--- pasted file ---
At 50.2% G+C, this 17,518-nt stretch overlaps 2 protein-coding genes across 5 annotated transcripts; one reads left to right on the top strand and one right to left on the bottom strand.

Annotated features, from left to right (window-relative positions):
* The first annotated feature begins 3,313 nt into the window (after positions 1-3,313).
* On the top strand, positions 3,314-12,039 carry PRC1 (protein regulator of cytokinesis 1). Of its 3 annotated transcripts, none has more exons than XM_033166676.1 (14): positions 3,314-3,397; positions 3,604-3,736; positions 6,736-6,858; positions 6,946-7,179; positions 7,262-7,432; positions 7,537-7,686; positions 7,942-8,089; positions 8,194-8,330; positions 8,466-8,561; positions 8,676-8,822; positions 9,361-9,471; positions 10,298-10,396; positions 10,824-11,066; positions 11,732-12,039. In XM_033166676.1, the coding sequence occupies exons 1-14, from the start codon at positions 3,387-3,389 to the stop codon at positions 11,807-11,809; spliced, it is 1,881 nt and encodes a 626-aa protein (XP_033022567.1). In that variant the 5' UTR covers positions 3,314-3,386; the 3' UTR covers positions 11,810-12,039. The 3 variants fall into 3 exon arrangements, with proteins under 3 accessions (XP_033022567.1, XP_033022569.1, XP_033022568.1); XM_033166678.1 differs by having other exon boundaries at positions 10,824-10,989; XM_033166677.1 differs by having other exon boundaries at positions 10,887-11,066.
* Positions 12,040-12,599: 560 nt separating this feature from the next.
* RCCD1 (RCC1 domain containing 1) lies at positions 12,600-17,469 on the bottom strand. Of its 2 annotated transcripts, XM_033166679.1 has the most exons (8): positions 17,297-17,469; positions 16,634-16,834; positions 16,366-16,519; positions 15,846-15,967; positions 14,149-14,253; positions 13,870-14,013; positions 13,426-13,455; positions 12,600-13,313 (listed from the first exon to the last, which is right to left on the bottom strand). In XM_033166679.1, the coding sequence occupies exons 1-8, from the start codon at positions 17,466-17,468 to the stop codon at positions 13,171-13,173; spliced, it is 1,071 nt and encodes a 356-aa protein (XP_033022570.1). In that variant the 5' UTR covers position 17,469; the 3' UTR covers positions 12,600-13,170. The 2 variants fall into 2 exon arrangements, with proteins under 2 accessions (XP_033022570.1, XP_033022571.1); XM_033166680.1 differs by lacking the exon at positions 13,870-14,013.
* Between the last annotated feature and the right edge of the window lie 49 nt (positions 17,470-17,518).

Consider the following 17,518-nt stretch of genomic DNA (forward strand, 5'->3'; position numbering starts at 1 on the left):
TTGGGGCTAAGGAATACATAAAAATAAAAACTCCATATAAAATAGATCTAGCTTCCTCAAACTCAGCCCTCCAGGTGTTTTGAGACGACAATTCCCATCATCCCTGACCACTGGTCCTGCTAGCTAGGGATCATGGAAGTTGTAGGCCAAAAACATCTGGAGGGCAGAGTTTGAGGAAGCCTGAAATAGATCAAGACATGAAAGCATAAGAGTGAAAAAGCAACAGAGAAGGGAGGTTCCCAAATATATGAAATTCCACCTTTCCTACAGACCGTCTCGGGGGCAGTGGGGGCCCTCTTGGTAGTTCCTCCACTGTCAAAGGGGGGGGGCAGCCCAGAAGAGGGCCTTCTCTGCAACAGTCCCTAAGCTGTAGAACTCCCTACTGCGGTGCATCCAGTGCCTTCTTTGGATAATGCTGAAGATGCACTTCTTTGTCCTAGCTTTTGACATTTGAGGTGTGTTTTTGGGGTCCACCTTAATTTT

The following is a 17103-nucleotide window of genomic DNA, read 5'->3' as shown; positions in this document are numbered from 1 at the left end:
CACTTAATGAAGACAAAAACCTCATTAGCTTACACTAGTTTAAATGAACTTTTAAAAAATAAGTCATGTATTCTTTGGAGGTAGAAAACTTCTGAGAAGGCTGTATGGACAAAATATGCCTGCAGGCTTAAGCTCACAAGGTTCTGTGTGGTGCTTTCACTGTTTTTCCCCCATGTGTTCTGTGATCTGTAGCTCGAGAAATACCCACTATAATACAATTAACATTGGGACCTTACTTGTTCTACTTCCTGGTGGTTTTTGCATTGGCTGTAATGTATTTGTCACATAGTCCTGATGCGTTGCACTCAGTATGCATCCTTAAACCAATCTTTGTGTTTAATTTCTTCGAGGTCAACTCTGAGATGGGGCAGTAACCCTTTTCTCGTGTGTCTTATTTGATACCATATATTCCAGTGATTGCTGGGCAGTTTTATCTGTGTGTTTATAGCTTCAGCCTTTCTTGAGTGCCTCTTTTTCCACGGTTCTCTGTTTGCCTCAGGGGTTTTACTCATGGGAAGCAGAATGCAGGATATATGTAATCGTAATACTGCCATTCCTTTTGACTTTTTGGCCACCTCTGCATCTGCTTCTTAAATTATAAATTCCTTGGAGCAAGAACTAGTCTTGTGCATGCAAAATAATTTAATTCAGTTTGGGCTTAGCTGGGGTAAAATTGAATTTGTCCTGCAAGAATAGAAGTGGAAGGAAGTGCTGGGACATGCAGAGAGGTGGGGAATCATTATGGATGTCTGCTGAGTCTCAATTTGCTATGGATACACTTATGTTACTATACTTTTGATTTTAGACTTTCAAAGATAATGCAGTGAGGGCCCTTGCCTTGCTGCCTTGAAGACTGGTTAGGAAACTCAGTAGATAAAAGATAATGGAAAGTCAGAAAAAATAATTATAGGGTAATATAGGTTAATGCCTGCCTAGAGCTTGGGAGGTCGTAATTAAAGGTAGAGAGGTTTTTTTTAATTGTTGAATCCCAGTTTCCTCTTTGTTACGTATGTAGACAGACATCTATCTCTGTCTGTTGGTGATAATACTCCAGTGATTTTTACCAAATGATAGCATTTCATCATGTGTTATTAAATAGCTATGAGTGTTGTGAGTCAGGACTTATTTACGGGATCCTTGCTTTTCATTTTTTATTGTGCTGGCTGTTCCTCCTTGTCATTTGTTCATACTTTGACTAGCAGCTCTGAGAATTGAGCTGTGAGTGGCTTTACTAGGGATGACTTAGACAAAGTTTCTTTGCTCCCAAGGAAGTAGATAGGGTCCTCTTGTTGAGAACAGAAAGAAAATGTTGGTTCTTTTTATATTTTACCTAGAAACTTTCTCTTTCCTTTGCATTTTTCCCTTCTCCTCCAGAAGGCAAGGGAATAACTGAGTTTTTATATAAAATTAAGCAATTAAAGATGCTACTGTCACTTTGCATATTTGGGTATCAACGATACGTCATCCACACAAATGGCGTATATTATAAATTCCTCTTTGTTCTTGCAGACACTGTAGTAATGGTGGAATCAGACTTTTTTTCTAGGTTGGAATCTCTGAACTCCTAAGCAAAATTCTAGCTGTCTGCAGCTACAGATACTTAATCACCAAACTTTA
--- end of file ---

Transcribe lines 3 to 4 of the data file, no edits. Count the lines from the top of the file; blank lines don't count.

* The first annotated feature begins 3,313 nt into the window (after positions 1-3,313).
* On the top strand, positions 3,314-12,039 carry PRC1 (protein regulator of cytokinesis 1). Of its 3 annotated transcripts, none has more exons than XM_033166676.1 (14): positions 3,314-3,397; positions 3,604-3,736; positions 6,736-6,858; positions 6,946-7,179; positions 7,262-7,432; positions 7,537-7,686; positions 7,942-8,089; positions 8,194-8,330; positions 8,466-8,561; positions 8,676-8,822; positions 9,361-9,471; positions 10,298-10,396; positions 10,824-11,066; positions 11,732-12,039. In XM_033166676.1, the coding sequence occupies exons 1-14, from the start codon at positions 3,387-3,389 to the stop codon at positions 11,807-11,809; spliced, it is 1,881 nt and encodes a 626-aa protein (XP_033022567.1). In that variant the 5' UTR covers positions 3,314-3,386; the 3' UTR covers positions 11,810-12,039. The 3 variants fall into 3 exon arrangements, with proteins under 3 accessions (XP_033022567.1, XP_033022569.1, XP_033022568.1); XM_033166678.1 differs by having other exon boundaries at positions 10,824-10,989; XM_033166677.1 differs by having other exon boundaries at positions 10,887-11,066.